|Office:||315 Heller Hall|
|Office Hours:||15:30-16:45 TR, 16:00-17:30 W and by appointment|
|Teaching Assistant:||Luke Scharenbroich|
|Texts:||Shelly, Cashman and Vermaat, Discovering Computers 2001: Concepts for a Connected World, Course Technology|
|Parsons et al., New Perspectives on Microsoft Office 2000 Professional, Course Technology|
|Lecture:||18:00 - 20:00 W, HH 302|
|Lab:||19:00 - 19:50 M, Engr 204|
1 year of high school algebra, Comp 1110 or 1120 or approval of instructor.
Introduction to computing systems. Survey of widely used software: operating systems, database systems, spreadsheets, graphics, programming languages. Brief introduction to computer hardware organization, microprocessors, networks.
General introduction to computers and computing. Experience with popular applications used on microcomputers (spreadsheets, database management systems, internet) The purpose of this course is to present a very general introduction to these software packages and to the important historical events, hardware and software advancements, persons and institutions behind today's world of computers. You probably will not be an 'expert' in any of these applications when you have finished this course, but you will have had first-hand experience with them. The primary course objective is for you to become familiar with the capabilities of these resources. It is hoped that you can later apply your knowledge, using computers profitably in your chosen field of endeavor.
This course satisfies a Liberal Education requirement under Category 3 - Communication, Computer Science, and Foreign Languages. Courses in this category should develop the ability to use and analyze human and computer languages. Emphasis should be on the theory and/or development of skills in the methods of human and computer languages, and rhetoric.
Specifically, the goals and objectives of this course that contribute to this liberal education requirement are as follows: to understand the basic concepts in the field of Computer Science, to develop competency in computer-related skills, and to provide students with the skills necessary to use computer systems as an effective tool for electronic communication, knowledge acquisition, and personal productivity.
Final grades are based on total points distributed as follows:
Grades are assigned on a percentage basis.
These percentages may be lowered but will not be raised.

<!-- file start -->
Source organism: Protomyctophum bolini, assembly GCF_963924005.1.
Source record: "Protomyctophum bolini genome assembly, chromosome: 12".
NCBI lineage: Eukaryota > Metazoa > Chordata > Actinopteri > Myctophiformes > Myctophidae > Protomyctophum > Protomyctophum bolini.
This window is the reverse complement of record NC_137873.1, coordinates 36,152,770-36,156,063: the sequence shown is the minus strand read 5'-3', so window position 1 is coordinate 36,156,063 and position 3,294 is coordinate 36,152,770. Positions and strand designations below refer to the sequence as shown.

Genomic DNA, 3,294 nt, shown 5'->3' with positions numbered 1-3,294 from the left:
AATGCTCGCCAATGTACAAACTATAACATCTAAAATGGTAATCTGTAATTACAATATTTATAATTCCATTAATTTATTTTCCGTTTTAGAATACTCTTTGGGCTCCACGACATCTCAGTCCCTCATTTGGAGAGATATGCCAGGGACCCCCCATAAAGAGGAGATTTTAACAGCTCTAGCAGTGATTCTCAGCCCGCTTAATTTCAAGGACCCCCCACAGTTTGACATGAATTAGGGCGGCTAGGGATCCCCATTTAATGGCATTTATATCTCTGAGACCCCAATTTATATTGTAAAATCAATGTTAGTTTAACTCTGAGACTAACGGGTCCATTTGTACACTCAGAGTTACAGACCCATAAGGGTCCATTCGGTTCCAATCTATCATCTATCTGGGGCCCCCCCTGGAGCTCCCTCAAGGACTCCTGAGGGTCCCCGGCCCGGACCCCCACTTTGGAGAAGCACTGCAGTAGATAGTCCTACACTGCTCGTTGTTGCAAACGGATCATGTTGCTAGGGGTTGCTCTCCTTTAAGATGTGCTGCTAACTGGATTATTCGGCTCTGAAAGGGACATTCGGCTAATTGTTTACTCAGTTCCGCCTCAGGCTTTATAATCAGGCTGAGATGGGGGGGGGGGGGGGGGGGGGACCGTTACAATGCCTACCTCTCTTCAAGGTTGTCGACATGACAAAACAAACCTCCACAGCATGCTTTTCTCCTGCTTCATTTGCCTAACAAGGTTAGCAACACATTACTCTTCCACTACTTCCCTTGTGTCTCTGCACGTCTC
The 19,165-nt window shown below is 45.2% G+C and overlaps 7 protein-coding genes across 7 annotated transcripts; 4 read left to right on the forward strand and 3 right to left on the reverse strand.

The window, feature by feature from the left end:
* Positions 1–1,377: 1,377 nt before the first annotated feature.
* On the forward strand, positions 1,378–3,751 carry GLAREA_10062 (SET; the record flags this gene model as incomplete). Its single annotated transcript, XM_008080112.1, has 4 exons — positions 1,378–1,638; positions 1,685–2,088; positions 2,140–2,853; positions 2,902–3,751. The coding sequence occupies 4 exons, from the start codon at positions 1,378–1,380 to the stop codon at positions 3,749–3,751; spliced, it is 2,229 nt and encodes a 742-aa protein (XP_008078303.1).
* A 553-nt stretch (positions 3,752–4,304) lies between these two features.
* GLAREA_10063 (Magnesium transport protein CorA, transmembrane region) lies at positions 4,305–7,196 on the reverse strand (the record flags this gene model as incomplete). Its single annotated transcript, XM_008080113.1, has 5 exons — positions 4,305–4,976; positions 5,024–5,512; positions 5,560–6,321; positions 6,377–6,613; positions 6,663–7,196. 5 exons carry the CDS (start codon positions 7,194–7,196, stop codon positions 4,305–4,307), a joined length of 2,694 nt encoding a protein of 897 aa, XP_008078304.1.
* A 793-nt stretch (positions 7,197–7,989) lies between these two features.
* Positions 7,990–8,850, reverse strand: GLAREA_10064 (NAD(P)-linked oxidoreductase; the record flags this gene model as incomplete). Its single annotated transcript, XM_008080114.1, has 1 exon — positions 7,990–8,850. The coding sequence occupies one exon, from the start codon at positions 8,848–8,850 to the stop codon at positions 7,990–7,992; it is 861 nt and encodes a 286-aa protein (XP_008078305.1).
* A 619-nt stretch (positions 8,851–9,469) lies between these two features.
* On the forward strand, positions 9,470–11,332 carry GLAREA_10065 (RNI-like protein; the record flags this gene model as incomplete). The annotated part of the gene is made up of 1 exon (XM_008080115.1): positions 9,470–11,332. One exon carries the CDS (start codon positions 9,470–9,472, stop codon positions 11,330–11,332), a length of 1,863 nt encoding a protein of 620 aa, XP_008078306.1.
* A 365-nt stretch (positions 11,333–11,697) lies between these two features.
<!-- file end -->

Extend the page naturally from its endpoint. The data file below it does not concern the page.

Lab assignments make up a significant portion of the course. Policies governing lab assignments are found on the lab policies document.
You are responsible for what goes on in class, including lecture material, handouts, and turning in assignments. If you are unable to attend class it is your responsibility to obtain copies of class notes and any materials distributed in class. You may turn in copies of assignments early or have other members of the class turn in an assignment for you.
No exam will not be given early. An exam can be made up only in the case of emergencies such as severe illness or death in the immediate family. You must contact me 24 hours in advance in order to arrange a makeup.
Labs: are due by the start of lab one week after they are assigned (e.g., the lab assigned Monday of week 2 is due at the start of lab Monday of week 3). The final lab is due by 4 pm the Monday of finals week (May 7th). A lab may be handed in by 4 pm the day after it is due and it will incur a late penalty of 25%. Labs submitted after 4pm the day after they are due will not be accepted.
Homework: is due by the start of lecture one week after it is assigned (e.g., homework assigned during lecture on Wednesday of week 8 is due at the start of lecture Wednesday of week 9). Homework may NOT be handed in late.
As instructor I shall make every attempt to treat all students equally, without regard to race, religion, color, sex, handicap, age, veteran status, or sexual orientation. I encourage you to talk to me about your concerns of equal opportunity in the classroom. To inquire further about the University's policy on equal opportunity, contact the Office of Equal Opportunity (6827), 255 DAdB.
If you have any disability (either permanent or temporary) that might affect your ability to perform in this class, please inform me at the start of the quarter. I may adapt methods, materials, or testing so that you can participate equitably. To learn about the services that UMD provides to students with disabilities, contact the Access Center (8217), 138 Kirby Plaza, or the Office of Equal Opportunity (6827), 255 DAdB.